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Europe: Italy's Political Crisis Has EU Ramifications

Prague, 13 October 1997 (RFE/RL) -- Italy's political crisis is set to reach a decisive stage today, as state President Oscar Luigi Scalfaro holds consultations with the key party leaders on the shape of a new government.

At stake is not just formation of another administration in Rome -- the latest in an interminable series of governments the country has had since World War II. More importantly, what happens today can decide whether Italy will meet the criteria to join the European Union's single currency by January 1999. As such, the drama being enacted in Rome has wider, European dimensions.

The crisis started on Thursday when Prime Minister Romano Prodi handed-in the resignation of his centre-left government because a small coalition partner, the Communist Refoundation Party, refused to support his 1998 draft budget. Refoundation rejects cuts of almost $3 billion in welfare and pensions as foreseen in the budget. Prodi says those cuts are essential if Italy is to limit its budget deficit to meet the EU's strict terms for joining monetary union.

In his consultations, Scalfaro is facing three major scenarios. One is that Prodi and the communist hard-liners can settle their differences and agree to recreate their ruling coalition. Talks last night between the former partners appear to have gone well, with a spokesman saying there is a positive will to rebuild a majority led by Prodi. The shape of the inevitable compromise involved is not yet clear, but Prodi says the welfare and pension cuts cannot be dropped. Although big, these cuts do not represent a dismantling of Italy's post-war welfare state, they are meant mainly to slash waste and inefficiency from the system.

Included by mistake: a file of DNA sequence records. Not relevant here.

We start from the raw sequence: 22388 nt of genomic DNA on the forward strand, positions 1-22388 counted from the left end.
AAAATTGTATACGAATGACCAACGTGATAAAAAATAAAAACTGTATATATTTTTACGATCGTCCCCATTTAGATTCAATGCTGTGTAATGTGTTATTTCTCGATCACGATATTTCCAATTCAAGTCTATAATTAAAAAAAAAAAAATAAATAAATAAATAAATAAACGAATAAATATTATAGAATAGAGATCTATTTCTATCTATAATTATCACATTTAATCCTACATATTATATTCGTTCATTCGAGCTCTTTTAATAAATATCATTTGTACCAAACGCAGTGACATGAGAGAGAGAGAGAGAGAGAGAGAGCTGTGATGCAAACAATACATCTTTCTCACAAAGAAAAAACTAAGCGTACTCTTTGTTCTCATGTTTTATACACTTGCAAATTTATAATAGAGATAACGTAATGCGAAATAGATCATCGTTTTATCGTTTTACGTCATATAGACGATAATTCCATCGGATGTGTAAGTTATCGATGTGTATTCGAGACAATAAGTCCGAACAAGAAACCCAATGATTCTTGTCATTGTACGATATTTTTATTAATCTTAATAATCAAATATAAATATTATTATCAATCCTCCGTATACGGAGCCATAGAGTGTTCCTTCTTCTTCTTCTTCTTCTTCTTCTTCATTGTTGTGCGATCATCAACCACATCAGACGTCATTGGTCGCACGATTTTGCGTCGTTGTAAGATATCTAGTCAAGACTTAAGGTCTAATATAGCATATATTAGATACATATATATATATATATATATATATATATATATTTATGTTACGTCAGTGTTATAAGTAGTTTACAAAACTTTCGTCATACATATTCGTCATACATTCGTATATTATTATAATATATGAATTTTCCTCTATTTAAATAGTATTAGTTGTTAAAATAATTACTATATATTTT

Another major possibility facing Scalfaro is that Prodi and his remaining allies will decide to dump the Refoundation hard-liners and join forces instead with the centre-right opposition in a grand coalition. This grand coalition would pass the budget and prepare Italy for the single currency.

The main opposition bloc is the Freedom Alliance led by Silvio Berlusconi, who favours the concept of a broad-based coalition. Prodi is reported not keen on the idea, but is likely to be using it as a threat today to exact concessions from Refoundation, which is led by Fausto Bertinotti.

If such a grand coalition were to come into existence, there arises the question of who would lead it. Analysts see two possibilities. One is Finance Minister Carlo Azeglio Ciampi, a former central banker who supports Italy's aspirations to be in the first wave of monetary union. The other is the economist Mario Monti, who has built a reputation as a strong and clear-sighted technocrat through his handling of taxation policy for the European Union.

The third scenario facing President Scalfaro is to call early elections -- a course which would involve such delays in the political process that it would almost certainly spell the end of Italy's hopes for early membership of monetary union.

Notable amid the political manoeuvering is the anger directed at the politicians by a broad section of the Italian people, who consider their country's reputation as a reliable EU partner at stake.

The Communist Refoundation party won some eight percent of the vote in last year's elections, and opinion polls show about the same proportion of the electorate supports their line against the budget now. But surveys tend to show a much broader spectrum of the population is prepared to accept the sacrifices proposed by Prodi, viewing them as necessary to keep Italy firmly in the mainstream of EU developments.

Italy is often an object of amusement over its post-war tradition of revolving-door governments -- the next one will be government number 56 in the last 52 years -- but the country has always been a steady and consistent member of the EU. It has never indulged in the periodic fits of national self-interest which have characterised for instance British or French membership of the EU over the years.